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#9 Jim Digriz

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Posted 07 January 2010 - 08:26 PM

That's the way I see it Jim.

Two is one and one is none.


OK, but I'm not sure you've thought this through completely. If you have to cannibalize one 7.62x39 Saiga to keep the other running, you've only got one operable rifle. If you buy the 5.45x39, and your 7.62x39 rifle fails in a SHTF situation, you've still got....one operable rifle. The chances of both of them failing around the same time is - given the fact that they are AKs - not very high. So maybe this redundancy stuff is not really a big deal.

Edited by Jim Digriz, 07 January 2010 - 08:33 PM.


#10 Blazed30

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Posted 07 January 2010 - 09:12 PM

heck instead of dropping the cash for a new gun and setup stock up on allot more ammo if you got a couple .39's then your logic will have you buying up a coupl .45's as well when you could shoot the crap out of and keep your .39's stocked for the coin. What about picking up a TT-33 then you have a cheap sidearm that you can get tons of surplus ammo for and carry on you as a back up for TEOTWAWKI. I like to have redundancies and a backup lol! Plus that little 7.62x25 has allot of things going for it.

#11 imarangemaster

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Posted 07 January 2010 - 09:22 PM

7.62x39, other than being a far superior round, has other advantages:

Reloadable. Commercial brass available (I have IMI and it's great), will work with standard .308 projectiles in a pinch (actually some loads work well), and you can cast 160 grain hardcast wheel weight/linotype bullets that don't need gas checks with a LEE mold, and load to 1600 fps with 2400 powder, and cycle action.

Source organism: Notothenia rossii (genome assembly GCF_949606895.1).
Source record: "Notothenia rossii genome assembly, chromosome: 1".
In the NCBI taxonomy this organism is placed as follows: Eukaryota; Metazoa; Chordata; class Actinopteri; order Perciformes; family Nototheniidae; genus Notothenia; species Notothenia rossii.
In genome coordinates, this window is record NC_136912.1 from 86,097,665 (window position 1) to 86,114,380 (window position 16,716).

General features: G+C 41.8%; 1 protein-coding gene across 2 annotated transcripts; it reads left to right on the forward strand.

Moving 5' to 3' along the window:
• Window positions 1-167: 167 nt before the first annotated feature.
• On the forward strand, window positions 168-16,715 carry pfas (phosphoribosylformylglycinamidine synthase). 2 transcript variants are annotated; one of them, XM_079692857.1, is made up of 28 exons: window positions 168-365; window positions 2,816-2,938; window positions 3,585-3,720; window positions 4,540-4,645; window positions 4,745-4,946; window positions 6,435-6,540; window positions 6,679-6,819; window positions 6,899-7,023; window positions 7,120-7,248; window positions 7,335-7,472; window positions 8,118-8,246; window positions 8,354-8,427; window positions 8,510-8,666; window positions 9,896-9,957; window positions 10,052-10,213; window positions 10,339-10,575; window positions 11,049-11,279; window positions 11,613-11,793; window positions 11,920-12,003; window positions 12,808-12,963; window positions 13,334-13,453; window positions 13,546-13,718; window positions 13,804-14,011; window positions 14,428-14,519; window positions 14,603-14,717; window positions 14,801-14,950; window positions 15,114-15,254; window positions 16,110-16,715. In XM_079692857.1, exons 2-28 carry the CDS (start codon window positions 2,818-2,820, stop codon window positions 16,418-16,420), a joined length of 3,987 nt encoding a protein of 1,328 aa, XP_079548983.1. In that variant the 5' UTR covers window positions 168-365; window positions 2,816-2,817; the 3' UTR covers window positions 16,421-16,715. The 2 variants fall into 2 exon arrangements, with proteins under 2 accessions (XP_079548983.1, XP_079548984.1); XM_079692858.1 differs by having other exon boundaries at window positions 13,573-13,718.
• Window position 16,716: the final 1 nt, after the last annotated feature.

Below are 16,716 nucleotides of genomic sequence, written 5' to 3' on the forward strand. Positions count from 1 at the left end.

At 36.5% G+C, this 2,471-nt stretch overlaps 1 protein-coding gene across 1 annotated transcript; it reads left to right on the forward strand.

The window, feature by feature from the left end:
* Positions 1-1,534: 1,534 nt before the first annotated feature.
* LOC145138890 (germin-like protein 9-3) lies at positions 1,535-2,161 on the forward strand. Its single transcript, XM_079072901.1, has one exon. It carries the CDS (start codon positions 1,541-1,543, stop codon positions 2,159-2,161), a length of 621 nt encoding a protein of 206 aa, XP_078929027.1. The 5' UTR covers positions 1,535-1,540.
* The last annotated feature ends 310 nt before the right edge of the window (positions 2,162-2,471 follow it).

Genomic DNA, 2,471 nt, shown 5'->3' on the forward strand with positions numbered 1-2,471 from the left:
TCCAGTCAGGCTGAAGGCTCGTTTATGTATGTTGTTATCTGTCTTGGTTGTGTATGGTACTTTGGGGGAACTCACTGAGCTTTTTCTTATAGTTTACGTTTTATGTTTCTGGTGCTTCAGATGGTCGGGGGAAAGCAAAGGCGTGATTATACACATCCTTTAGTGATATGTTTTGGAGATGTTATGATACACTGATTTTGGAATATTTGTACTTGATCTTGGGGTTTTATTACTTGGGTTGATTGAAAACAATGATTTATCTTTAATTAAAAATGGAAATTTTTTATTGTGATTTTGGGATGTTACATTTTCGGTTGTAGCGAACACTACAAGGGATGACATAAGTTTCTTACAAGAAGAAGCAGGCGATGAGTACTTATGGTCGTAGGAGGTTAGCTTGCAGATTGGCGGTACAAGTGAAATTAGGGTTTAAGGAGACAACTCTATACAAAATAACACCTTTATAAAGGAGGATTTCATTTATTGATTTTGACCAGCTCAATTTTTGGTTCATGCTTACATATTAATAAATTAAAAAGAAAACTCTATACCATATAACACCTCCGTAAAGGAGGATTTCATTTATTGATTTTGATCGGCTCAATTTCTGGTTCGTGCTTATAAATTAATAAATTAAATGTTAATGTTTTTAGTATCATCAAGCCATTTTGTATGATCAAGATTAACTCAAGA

7.62x39 also commercially produced in the US by Remington and Winchester.

.223 has most of the same advantages as the 7.62x39 when it comes to commercial production and reloadability EXCEPZT you can not cast bullets.

5.45x39 is not reloadable, no brass, dies or projectiles made, etc. Totally reliant on foreign military surplus (or Wolf) ammo. with the swipe of the pen, Obama or BATFE could stop importation of "military" ammo. If that happens, the 5.45 ammo in the country will go through the roof. I will be quietly casting and reloading my 7.62x39 ammo, saving my Brown Bear HP so serious work.
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#12 imarangemaster

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Posted 07 January 2010 - 09:34 PM

I have actually thought about a Tokarev or Czech CZ 7.62x25 as a back up to my Glock 19. Buy a ton of ammo cheap. It is the 7.63 Mauser round, stolen by the Russians when the bought lots of C96 Broomhandle Mauser during the revolution. They liked it so much, they copied it. When it comes to Ivan, imitation (stealing your ideas) is the sincerest form of flattery! Little known fact: Winston Churchill used a 7.63 Mauser VERY effectively when a young officer in Africa
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#13 Moe Zambeak

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Posted 07 January 2010 - 09:43 PM

Consider whether this will be a plinker or a SHTF gun. If you want a gun for its convenience, get the 7.62. Like you said, the compatibility of parts and ammo will come in handy. But the 5.45 certainly performs better.. (imo). More accurate, especially at longer range, and it can incur more damage to the target. Better penetration, if you intend to shoot through walls, cars, barriers of any type. So.. My advice is just consider what youre going to use it for.